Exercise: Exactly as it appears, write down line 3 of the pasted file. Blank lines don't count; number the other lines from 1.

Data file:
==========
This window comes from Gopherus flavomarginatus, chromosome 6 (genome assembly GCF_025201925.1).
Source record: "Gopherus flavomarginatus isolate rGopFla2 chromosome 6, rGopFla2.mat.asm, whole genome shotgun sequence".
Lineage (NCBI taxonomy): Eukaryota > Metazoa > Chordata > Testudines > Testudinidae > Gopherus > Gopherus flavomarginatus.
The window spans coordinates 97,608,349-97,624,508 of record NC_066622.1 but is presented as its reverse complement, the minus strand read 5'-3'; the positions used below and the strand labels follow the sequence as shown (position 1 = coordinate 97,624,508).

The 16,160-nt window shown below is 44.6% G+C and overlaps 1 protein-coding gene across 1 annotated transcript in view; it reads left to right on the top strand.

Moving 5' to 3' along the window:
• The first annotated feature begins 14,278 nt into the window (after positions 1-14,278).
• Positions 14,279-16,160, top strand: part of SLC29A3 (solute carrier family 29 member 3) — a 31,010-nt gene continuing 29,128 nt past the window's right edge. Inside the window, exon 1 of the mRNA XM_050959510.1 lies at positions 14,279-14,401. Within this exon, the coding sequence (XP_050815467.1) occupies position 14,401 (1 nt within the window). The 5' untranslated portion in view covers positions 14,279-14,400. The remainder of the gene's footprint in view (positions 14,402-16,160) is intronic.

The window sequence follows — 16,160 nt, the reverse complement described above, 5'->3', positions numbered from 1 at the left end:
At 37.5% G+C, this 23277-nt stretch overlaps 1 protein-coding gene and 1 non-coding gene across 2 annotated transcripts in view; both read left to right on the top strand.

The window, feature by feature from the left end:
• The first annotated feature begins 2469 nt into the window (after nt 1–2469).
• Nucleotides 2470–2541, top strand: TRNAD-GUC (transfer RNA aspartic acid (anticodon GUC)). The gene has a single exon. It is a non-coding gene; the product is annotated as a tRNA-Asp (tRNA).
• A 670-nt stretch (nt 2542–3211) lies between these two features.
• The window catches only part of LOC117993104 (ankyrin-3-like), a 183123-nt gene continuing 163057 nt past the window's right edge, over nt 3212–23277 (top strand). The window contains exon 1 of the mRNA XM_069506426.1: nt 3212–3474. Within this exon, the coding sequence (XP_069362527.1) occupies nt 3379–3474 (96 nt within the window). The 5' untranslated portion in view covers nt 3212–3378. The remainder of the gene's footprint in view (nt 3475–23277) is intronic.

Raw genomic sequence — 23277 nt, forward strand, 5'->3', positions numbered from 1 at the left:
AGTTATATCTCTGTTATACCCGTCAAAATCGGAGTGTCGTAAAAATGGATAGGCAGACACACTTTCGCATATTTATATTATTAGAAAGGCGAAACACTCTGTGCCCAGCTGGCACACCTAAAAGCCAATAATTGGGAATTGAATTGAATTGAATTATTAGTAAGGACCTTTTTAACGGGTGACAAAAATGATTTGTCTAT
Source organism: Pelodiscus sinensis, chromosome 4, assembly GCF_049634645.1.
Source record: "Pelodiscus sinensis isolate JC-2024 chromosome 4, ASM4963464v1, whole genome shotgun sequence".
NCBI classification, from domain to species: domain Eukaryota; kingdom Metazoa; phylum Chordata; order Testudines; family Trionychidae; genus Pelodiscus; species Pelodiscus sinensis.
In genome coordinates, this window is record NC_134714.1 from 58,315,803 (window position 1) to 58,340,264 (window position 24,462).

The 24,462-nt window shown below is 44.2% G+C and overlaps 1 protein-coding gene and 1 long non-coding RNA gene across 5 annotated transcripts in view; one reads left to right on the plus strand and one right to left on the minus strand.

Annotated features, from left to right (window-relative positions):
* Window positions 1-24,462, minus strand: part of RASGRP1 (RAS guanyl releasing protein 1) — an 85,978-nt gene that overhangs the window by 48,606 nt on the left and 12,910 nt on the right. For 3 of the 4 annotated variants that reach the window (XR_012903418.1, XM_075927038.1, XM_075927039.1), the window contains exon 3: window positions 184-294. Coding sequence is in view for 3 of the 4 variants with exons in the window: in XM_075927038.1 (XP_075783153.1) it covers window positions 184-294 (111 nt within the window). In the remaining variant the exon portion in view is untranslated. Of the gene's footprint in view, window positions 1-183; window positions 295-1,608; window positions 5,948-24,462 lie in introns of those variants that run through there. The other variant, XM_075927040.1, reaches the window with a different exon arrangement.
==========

Lineage (NCBI taxonomy): Eukaryota > Metazoa > Chordata > Testudines > Testudinidae > Gopherus > Gopherus flavomarginatus.